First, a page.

• Allergies: “Elizabeth W.,” founder of The Nourished Life, writes that unrefined coconut oil can contain more allergens (which are removed in the processing of refined oil), so if you experience any digestive issues or stomachaches after consuming unrefined coconut oil, refined might be the better option for you.
  • Cost: Refined coconut oils are often cheaper than unrefined.

What to Look For

When buying refined coconut oil, check the label for the words “non-hydrogenated” or 0 trans fats. Also look for products marked “hexane-free” (some companies use the chemical, often extracted from petroleum and crude oil, in the refining process). Although the FDA doesn’t have strict guidelines about the use of the label “natural,” looking for this word can also help you steer clear of oils that have been chemically processed.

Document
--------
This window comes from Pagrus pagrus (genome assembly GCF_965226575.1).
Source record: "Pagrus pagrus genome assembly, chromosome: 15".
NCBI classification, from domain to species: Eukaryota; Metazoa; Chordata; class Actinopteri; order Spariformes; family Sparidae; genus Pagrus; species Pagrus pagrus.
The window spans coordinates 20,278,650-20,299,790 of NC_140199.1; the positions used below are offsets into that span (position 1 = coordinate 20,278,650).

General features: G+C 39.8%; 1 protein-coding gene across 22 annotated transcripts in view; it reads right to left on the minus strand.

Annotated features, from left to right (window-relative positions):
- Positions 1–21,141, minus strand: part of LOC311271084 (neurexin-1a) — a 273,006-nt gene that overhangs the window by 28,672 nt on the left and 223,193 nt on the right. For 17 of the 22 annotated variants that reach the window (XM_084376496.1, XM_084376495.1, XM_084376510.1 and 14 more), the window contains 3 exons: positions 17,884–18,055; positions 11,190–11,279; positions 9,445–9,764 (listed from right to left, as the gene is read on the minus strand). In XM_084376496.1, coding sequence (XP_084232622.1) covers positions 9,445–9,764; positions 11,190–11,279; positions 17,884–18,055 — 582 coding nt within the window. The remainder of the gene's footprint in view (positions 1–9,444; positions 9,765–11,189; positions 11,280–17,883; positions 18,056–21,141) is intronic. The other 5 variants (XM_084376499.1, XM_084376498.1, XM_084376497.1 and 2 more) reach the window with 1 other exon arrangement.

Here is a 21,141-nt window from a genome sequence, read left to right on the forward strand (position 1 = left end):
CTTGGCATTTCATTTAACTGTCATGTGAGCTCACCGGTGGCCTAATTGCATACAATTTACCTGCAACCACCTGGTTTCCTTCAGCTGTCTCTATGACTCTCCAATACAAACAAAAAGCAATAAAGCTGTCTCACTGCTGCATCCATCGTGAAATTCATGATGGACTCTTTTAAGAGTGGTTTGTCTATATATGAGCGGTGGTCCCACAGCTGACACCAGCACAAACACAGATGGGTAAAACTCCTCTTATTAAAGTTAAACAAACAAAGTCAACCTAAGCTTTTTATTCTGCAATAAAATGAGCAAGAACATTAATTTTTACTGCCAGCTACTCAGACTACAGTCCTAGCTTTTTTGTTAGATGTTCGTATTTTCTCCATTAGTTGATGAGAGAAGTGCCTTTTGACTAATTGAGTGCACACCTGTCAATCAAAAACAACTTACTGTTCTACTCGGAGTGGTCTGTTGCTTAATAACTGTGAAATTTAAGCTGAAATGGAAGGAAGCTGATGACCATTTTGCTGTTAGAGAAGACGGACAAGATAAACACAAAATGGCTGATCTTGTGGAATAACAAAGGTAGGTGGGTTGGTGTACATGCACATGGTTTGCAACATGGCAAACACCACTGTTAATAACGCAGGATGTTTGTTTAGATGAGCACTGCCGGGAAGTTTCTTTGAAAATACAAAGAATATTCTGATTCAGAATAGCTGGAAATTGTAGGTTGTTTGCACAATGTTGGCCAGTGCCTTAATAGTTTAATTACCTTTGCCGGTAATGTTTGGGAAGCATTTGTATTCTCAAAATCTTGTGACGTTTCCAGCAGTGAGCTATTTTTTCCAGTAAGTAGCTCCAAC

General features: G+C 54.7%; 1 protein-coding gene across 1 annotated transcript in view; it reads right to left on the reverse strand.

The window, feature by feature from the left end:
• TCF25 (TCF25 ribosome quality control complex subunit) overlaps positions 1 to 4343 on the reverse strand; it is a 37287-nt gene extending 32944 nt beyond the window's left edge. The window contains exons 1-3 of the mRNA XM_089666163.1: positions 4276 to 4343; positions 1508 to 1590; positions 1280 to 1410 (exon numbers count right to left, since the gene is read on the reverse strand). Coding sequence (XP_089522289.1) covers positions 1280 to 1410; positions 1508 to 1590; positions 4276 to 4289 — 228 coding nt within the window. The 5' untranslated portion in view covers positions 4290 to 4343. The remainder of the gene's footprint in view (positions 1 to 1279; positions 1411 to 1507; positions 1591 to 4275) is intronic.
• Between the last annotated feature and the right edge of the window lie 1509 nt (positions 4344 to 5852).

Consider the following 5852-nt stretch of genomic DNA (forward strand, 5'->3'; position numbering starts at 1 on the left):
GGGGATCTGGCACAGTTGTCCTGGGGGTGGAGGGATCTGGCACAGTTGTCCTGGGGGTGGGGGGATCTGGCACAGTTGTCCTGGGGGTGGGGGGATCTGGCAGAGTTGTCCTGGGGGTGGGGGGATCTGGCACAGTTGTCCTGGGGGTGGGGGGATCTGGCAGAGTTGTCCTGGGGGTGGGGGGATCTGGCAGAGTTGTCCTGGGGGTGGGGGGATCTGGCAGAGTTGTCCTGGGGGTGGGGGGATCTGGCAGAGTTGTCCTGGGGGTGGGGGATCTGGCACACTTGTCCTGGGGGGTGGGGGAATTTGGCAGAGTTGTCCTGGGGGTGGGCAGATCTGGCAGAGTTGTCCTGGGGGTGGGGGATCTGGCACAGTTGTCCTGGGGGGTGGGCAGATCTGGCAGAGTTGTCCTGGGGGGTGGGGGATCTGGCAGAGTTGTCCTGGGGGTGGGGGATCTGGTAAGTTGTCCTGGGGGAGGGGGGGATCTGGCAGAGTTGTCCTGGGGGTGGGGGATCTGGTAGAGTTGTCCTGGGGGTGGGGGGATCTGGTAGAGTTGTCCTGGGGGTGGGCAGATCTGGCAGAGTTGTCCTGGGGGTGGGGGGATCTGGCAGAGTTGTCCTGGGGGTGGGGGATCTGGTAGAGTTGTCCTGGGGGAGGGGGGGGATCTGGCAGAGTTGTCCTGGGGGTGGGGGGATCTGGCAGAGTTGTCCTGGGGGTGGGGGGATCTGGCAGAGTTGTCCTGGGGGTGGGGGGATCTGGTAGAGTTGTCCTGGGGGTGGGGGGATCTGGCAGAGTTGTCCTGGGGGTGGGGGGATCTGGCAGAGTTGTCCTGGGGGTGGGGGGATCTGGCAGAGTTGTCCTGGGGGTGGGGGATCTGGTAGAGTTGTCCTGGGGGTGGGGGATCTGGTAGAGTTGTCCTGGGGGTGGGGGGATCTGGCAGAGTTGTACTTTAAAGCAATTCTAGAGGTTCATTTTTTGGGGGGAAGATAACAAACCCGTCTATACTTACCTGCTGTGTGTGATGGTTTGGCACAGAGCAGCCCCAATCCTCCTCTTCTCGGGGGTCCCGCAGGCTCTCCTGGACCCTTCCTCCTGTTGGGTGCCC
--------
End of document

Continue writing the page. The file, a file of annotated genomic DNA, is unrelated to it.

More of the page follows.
Unrefined coconut oils are sometimes labeled “virgin,” “extra-virgin,” or “pure,” but these terms don’t really have any weight or regulated meaning in the coconut oil world, so if you’re looking for unrefined, make sure that word is somewhere on the label.

Expeller-Pressed v. Cold-Pressed

Now that you know the differences between refined and unrefined oils, you can head to the store, right? Not so fast. To complicate the decision-making process, both refined and unrefined coconut oils can be expeller- or cold-pressed.

Fortunately, these two processes are not that different, and neither uses chemicals. During the expeller-pressed process, the press squeezes the oil from the coconut meat mechanically. According to, the resulting pressure naturally increases the heat of the oil up to 210 degrees Fahrenheit. This high temperature causes a minimal loss of nutrients, but gives the oil a toasted, nutty flavor.